Community is easily misunderstand in a flat, broad sense— in social media interactions or a packed personal calendar that makes you so very tired and so very busy, but so very anonymous to the people you rub shoulders with everyday. Many of us have social networks that feel like an ocean of activity when really we just want to be loved with regularity by fewer people in a more meaningful way.
Boundless-God limits his essential community to a trinity of three persons: Father, Son, and Holy Spirit. Jesus picked twelve disciples, but chose to invest specifically into only three best friends: Peter, James, and John. The early church in Acts kept growing in numbers, but was portioned out in tiny house churches around the neighborhood. So it seems to me that deep community grows best in small places. Our essential longing is not for more relationships, but for deeper ones. And it takes a bit of restraint, really, not to drown a thirst with too much of what it needs.
My friend Kenra often references a sermon by our friend Tom that compared humans to lego pieces. Tom said that we are like legos with a restricted number of circular connectors. Each connector represents a person we can lock into and foster deep and meaningful relationship with. Some people have four connectors, some six, but at the end of the day we all are limited in our capacity for connection.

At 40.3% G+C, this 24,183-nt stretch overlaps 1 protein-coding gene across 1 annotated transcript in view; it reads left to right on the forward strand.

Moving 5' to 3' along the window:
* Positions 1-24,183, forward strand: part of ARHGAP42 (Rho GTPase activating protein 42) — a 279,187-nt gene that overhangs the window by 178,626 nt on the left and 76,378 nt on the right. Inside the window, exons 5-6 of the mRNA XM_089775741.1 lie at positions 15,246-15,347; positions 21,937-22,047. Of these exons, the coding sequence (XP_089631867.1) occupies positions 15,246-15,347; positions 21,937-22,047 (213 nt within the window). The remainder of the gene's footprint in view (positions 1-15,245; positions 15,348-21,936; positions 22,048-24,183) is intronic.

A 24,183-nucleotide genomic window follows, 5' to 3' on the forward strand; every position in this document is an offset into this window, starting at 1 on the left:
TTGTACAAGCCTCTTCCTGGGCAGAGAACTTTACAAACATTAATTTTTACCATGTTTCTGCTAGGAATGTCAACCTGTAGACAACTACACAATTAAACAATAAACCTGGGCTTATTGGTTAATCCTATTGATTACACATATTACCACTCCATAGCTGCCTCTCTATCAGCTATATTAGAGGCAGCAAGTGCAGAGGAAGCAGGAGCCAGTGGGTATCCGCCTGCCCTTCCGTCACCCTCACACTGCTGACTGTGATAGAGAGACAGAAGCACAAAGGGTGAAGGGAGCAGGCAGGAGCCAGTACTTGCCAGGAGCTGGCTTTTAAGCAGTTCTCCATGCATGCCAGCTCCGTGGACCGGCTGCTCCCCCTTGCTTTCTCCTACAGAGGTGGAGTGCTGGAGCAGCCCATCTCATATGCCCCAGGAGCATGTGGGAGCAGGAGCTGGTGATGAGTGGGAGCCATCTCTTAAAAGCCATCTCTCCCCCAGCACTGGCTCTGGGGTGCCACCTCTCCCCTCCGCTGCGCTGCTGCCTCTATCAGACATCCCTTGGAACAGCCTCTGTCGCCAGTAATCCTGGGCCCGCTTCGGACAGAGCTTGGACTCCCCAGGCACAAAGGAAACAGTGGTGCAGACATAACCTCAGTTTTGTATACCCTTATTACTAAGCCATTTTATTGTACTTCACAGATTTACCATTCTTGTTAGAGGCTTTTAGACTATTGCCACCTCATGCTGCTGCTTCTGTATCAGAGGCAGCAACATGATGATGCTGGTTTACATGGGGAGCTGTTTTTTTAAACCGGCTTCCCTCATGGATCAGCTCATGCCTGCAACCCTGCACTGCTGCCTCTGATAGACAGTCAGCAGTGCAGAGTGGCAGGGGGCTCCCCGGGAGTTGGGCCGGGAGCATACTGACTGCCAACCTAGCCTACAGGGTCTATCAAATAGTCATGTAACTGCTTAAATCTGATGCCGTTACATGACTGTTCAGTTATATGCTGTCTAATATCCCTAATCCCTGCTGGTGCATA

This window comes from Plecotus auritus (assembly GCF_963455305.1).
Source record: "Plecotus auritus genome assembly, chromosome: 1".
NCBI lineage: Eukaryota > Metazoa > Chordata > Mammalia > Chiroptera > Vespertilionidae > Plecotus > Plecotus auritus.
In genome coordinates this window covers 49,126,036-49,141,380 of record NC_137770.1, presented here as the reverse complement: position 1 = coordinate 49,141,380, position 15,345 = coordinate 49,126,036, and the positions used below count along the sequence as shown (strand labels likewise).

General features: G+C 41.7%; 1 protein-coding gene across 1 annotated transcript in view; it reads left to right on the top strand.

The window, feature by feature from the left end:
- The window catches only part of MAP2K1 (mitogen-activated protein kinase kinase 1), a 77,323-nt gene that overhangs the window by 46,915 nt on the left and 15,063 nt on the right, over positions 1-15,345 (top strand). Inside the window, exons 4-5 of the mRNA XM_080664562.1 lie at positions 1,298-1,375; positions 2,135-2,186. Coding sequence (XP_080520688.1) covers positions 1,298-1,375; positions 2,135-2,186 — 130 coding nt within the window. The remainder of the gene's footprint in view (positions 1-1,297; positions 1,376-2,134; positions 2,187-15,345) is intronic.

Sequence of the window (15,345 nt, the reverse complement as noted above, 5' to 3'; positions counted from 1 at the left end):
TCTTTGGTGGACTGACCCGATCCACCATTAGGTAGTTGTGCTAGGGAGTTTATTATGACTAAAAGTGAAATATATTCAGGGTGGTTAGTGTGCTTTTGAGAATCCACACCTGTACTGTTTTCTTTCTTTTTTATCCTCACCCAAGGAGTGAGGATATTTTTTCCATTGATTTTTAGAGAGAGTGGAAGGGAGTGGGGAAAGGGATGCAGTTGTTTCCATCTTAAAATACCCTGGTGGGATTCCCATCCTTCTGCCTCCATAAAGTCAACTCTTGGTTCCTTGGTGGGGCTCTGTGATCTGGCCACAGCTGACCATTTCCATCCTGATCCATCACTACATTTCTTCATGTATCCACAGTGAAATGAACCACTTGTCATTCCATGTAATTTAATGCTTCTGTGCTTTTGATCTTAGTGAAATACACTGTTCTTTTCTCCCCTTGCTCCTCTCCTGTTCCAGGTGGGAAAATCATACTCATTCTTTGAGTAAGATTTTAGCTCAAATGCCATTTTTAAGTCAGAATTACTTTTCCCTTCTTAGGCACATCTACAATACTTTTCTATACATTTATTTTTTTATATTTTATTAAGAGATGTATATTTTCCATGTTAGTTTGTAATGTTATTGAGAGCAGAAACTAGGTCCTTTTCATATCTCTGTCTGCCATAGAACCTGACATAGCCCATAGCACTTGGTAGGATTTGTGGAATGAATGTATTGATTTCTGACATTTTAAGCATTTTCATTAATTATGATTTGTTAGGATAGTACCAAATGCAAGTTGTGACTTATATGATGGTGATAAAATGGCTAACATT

This resonates with me particularly in this season of life when I’m acutely aware of my already-occupied connectors. There are days where I feel that a single toddler mysteriously overtakes all of my relational joints to the degree that when my own husband gets home, we rub shoulders instead of locking in. Then there are other days were I feel freer, more available and buoyant somehow, and I think that it’s all just a matter of motivation, a matter of putting more coffee in with my ice.
So clearly I haven’t yet figured out the ideal portion size for life-giving relationships. It’s different for everyone, I suppose, but for me, as a natural over-waterer and lifelong friend-enthusiast, it takes work for me to remember to narrow, to taper, to aim for deep instead of wide.
It starts at my kitchen table, as most things do, first with the orchid, then with the elbows that take its place.
Yesterday was Sunday, so I dutifully put a single ice cube in the center of the base of the (still living!) orchid. It was also Mother’s Day and we spent it at home as tiny family of three. I celebrated my motherly achievements by having four Oreos before lunchtime. Molly celebrated by only wanting to be held by her dad. It was outstanding.
And in this conversation about relationships and community, how appropriate it is to end on a holiday that celebrates the narrowness of family, that gives moms the opportunity to drink in the smallness of the task— the meals and diapers and teaching moments— a thousand tiny ice cubes that mysteriously empower little lives to grow.
May we give ourselves permission to invest narrowly, in the tiny portions we know how.
May we pursue intentionality and regularity in relationship over popularity.
And may my orchid continue to live, as this is a new and remarkable household record.